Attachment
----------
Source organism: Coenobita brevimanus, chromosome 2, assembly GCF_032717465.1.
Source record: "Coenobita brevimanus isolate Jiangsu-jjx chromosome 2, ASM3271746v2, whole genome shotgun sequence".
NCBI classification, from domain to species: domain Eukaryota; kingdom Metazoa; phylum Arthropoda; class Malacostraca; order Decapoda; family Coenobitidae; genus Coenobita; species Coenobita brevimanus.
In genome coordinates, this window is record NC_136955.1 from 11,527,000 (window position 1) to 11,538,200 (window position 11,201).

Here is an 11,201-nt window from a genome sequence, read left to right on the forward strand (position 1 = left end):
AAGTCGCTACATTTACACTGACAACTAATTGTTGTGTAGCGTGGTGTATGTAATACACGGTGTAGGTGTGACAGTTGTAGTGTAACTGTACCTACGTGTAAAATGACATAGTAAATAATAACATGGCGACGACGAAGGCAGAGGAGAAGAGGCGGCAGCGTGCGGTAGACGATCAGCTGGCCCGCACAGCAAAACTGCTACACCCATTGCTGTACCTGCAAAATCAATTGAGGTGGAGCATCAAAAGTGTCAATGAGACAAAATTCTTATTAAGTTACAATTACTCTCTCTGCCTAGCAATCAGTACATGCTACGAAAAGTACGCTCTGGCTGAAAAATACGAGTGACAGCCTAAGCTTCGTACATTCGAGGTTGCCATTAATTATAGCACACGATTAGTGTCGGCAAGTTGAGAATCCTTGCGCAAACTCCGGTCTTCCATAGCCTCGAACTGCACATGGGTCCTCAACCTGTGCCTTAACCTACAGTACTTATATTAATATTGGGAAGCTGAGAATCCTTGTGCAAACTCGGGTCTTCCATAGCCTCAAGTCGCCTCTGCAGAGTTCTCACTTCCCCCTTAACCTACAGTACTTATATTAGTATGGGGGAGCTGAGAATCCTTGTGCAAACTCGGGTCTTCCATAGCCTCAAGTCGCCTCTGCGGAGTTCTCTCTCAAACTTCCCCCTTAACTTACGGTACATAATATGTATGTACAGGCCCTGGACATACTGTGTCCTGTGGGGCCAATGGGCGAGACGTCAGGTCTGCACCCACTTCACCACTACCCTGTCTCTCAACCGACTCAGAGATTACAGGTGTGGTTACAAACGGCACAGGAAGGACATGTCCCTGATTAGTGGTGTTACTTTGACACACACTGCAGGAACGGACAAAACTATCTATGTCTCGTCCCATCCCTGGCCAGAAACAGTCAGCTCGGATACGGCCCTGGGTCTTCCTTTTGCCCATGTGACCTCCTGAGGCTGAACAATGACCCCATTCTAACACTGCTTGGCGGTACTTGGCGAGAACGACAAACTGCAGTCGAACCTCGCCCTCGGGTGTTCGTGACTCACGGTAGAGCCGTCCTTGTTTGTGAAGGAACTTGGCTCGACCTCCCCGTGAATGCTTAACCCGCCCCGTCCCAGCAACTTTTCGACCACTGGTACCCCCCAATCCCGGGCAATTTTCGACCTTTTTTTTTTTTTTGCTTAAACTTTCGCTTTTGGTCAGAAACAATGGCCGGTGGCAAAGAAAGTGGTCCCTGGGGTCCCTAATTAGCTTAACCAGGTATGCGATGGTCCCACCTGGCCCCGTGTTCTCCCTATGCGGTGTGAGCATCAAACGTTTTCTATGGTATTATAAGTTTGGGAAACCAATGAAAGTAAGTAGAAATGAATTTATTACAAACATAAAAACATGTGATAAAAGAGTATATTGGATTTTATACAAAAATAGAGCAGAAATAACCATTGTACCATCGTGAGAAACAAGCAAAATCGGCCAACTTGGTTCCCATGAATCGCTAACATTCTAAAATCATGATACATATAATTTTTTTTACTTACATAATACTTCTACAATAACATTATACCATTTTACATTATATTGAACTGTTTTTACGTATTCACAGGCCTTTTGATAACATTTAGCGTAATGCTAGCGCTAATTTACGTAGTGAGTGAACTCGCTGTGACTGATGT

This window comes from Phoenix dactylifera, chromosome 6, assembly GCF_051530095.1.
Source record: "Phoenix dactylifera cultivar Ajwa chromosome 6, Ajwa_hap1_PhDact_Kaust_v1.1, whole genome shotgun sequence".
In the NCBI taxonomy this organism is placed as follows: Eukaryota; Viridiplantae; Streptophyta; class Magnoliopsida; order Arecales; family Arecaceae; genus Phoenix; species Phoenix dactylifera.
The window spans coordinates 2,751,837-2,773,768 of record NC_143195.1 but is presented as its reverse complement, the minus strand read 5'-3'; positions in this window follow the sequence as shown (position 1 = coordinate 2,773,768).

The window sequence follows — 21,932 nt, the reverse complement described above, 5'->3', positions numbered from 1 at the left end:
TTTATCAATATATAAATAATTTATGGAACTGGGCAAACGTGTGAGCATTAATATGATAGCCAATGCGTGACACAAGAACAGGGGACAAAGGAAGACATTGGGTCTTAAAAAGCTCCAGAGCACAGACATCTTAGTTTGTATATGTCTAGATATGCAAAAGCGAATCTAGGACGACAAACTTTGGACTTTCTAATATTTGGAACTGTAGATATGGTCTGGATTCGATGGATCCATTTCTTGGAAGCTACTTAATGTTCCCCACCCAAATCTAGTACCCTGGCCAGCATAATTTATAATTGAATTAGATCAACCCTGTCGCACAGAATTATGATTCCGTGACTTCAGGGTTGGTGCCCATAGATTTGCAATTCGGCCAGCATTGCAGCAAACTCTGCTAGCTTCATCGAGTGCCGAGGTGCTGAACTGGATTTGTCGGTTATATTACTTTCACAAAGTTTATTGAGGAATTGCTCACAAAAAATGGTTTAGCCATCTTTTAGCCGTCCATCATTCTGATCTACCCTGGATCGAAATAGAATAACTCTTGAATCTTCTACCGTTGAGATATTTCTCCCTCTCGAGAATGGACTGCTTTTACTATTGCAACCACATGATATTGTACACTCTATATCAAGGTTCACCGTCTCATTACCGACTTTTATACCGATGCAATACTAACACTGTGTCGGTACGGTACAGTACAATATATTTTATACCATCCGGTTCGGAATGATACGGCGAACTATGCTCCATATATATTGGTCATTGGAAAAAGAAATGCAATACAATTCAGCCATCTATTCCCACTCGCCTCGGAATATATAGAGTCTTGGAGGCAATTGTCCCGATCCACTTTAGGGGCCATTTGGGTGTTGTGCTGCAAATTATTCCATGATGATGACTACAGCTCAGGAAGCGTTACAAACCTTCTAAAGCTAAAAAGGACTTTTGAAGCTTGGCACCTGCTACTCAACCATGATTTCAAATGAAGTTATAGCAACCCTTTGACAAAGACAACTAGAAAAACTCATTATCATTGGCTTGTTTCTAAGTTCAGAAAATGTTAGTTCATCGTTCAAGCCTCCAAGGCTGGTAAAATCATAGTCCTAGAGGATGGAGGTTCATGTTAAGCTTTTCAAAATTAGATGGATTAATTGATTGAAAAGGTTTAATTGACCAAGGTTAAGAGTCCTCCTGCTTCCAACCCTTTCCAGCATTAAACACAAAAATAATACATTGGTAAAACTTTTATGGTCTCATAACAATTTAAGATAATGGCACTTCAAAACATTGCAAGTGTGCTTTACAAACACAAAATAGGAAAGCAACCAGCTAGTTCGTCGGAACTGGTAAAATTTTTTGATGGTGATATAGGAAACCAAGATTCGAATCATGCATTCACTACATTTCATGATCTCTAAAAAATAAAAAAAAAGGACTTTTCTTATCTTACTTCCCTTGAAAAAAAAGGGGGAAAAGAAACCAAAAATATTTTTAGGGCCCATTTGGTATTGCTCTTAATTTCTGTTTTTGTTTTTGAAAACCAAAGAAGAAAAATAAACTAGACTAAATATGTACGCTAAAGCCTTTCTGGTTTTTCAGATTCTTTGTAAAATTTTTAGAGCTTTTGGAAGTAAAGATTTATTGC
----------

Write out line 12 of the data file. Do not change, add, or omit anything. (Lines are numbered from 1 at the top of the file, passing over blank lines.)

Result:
TTTATCAATATATAAATAATTTATGGAACTGGGCAAACGTGTGAGCATTAATATGATAGCCAATGCGTGACACAAGAACAGGGGACAAAGGAAGACATTGGGTCTTAAAAAGCTCCAGAGCACAGACATCTTAGTTTGTATATGTCTAGATATGCAAAAGCGAATCTAGGACGACAAACTTTGGACTTTCTAATATTTGGAACTGTAGATATGGTCTGGATTCGATGGATCCATTTCTTGGAAGCTACTTAATGTTCCCCACCCAAATCTAGTACCCTGGCCAGCATAATTTATAATTGAATTAGATCAACCCTGTCGCACAGAATTATGATTCCGTGACTTCAGGGTTGGTGCCCATAGATTTGCAATTCGGCCAGCATTGCAGCAAACTCTGCTAGCTTCATCGAGTGCCGAGGTGCTGAACTGGATTTGTCGGTTATATTACTTTCACAAAGTTTATTGAGGAATTGCTCACAAAAAATGGTTTAGCCATCTTTTAGCCGTCCATCATTCTGATCTACCCTGGATCGAAATAGAATAACTCTTGAATCTTCTACCGTTGAGATATTTCTCCCTCTCGAGAATGGACTGCTTTTACTATTGCAACCACATGATATTGTACACTCTATATCAAGGTTCACCGTCTCATTACCGACTTTTATACCGATGCAATACTAACACTGTGTCGGTACGGTACAGTACAATATATTTTATACCATCCGGTTCGGAATGATACGGCGAACTATGCTCCATATATATTGGTCATTGGAAAAAGAAATGCAATACAATTCAGCCATCTATTCCCACTCGCCTCGGAATATATAGAGTCTTGGAGGCAATTGTCCCGATCCACTTTAGGGGCCATTTGGGTGTTGTGCTGCAAATTATTCCATGATGATGACTACAGCTCAGGAAGCGTTACAAACCTTCTAAAGCTAAAAAGGACTTTTGAAGCTTGGCACCTGCTACTCAACCATGATTTCAAATGAAGTTATAGCAACCCTTTGACAAAGACAACTAGAAAAACTCATTATCATTGGCTTGTTTCTAAGTTCAGAAAATGTTAGTTCATCGTTCAAGCCTCCAAGGCTGGTAAAATCATAGTCCTAGAGGATGGAGGTTCATGTTAAGCTTTTCAAAATTAGATGGATTAATTGATTGAAAAGGTTTAATTGACCAAGGTTAAGAGTCCTCCTGCTTCCAACCCTTTCCAGCATTAAACACAAAAATAATACATTGGTAAAACTTTTATGGTCTCATAACAATTTAAGATAATGGCACTTCAAAACATTGCAAGTGTGCTTTACAAACACAAAATAGGAAAGCAACCAGCTAGTTCGTCGGAACTGGTAAAATTTTTTGATGGTGATATAGGAAACCAAGATTCGAATCATGCATTCACTACATTTCATGATCTCTAAAAAATAAAAAAAAAGGACTTTTCTTATCTTACTTCCCTTGAAAAAAAAGGGGGAAAAGAAACCAAAAATATTTTTAGGGCCCATTTGGTATTGCTCTTAATTTCTGTTTTTGTTTTTGAAAACCAAAGAAGAAAAATAAACTAGACTAAATATGTACGCTAAAGCCTTTCTGGTTTTTCAGATTCTTTGTAAAATTTTTAGAGCTTTTGGAAGTAAAGATTTATTGC